Highland Coffee owners unaware of zoning hearing that resulted in Urban Outfitters usurping their signage rights
Natalie Hofer, who has owned Highland Coffee Company on Bardstown Road with her husband Greg for 13 years, appreciates the sudden outpouring of support from loyal customers.
Following LEO Weekly’s recent story about the loss of their sign to the new neighbors next door — global trendy retail giant Urban Outfitters — much of the Highlands community has rallied in support of the local coffee shop and criticized Urban Outfitters for what they view as bullying tactics against a small local business. In a little over a week, a Facebook page called “Give Highland Coffee their sign back!” gained more than 350 members.
And though Natalie Hofer is eager to move past this disagreement, she was surprised to learn the city approved Urban Outfitters’ request to supplant Highland Coffee’s signage during a zoning meeting two months ago — a meeting she knew nothing about.
LEO recently discovered that on May 7, the Board of Zoning Adjustment voted unanimously to approve an application by Urban Outfitters for a “Variance Modification/Condition of Approval Deletion.” The original variance was approved in 1990, giving signage rights to the two tenants in the back of the lot, which included Highland Coffee and the now-defunct Knit Nook. The new application, supported by landlord Stuart Flowers, deleted the condition of approval giving signage access to Highland Coffee, instead giving Urban Outfitters the full rights.
When told about the hearing and vote, Hofer says neither she nor her husband was notified. But, she’s quick to add, “We plan to move forward and maximize the other signage options we have and let our customers, old and new, know Highland Coffee is alive and well.”
According to Chris Brown, the staff case manager for the case at the Board of Zoning Adjustment, the applicant and landlord were under no legal obligation to notify the owners of Highland Coffee about the vote because the vote was held in a “business session” and not a “public session.”
“Basically, when items are heard in business session, there is no public notice requirement,” Brown says. “With modifications of conditions of approval in variances like this, they can just go to business session because it’s not an actual new request on a variance or anything. It’s just modifying something that the board has already heard, contemplated and decided on.”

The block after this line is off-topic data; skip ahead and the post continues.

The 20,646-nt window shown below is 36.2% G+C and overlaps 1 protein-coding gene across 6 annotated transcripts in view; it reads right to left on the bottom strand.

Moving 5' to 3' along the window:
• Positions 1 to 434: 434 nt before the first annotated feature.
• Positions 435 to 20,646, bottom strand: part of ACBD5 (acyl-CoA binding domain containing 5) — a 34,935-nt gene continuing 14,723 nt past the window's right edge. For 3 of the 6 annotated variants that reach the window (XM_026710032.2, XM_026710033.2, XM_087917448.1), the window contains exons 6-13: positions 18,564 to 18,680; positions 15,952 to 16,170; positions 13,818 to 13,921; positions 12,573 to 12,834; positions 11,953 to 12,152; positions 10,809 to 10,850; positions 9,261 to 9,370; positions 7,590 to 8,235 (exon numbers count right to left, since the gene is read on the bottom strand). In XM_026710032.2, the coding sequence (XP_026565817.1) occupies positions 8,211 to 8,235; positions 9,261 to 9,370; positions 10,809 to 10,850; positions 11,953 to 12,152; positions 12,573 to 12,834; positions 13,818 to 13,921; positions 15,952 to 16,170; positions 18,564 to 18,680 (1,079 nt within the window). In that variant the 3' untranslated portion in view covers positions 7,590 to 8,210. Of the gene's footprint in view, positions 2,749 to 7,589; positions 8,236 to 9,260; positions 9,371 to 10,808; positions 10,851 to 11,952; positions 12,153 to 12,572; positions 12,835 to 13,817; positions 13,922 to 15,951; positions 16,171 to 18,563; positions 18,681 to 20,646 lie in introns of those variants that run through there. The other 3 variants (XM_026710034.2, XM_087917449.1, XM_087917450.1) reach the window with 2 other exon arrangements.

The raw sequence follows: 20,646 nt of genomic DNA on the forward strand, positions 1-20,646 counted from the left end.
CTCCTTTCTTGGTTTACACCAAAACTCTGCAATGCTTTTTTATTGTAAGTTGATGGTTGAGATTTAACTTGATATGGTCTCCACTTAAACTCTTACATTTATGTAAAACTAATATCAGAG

The bylaws for the Board of Zoning Adjustment give only two passing mentions to “business sessions,” but there might also be debate over whether a tenant affected by a variance could have a property interest created by the variance, allowing them notification rights.
And though Brown and zoning staff insist the application was not a modification of the variance — thus negating the requirement of notification — at three different sections in the meeting minutes the application is described as requesting a “variance modification” or “modified variance.”
Metro Councilman Tom Owen, who represents the 8th District where the businesses are located, says the applicants may have followed the letter of the law, but not necessarily proper neighborly etiquette.
“Lord help my soul, I think if a landlord’s going to try to take a sign away from a tenant, that minimally, the tenant ought to know about it,” Owen says. “That just seems to me like Tenant/Landlord 101.”
Owen also says that if business owners in such a case do not in fact have notification rights, there may need to be a review of notification procedures.
According to Board of Zoning Adjustment records from last year, applicants certainly have the upper hand there, as 237 of the 241 total applications were approved.
Landlord Stuart Flowers subsequently told WHAS that Highland Coffee never had any right to the signage, and he tells LEO Weekly that because Urban Outfitters takes up most of the building, this means they deserve full signage.
“They have 85 percent of the center,” he says, “so they’re the biggest gorilla in the room, if you will.”
Flowers also tells LEO he will pay for a new monumental sign at the entrance of the parking lot for Highland Coffee, but per city ordinance, the sign can be only 2-by-2 feet.
Regardless of recent events, Natalie Hofer remains optimistic about a potential meeting with Urban Outfitters.
“We think it can be a mutually beneficial relationship and we remain open to that possibility. I’m sure they plan to be here for a while, and we certainly plan to be here for many years to come,” Hofer says. “The most important part of our business is making great coffee and making our customers happy, and that’s what we need to focus our energy on.”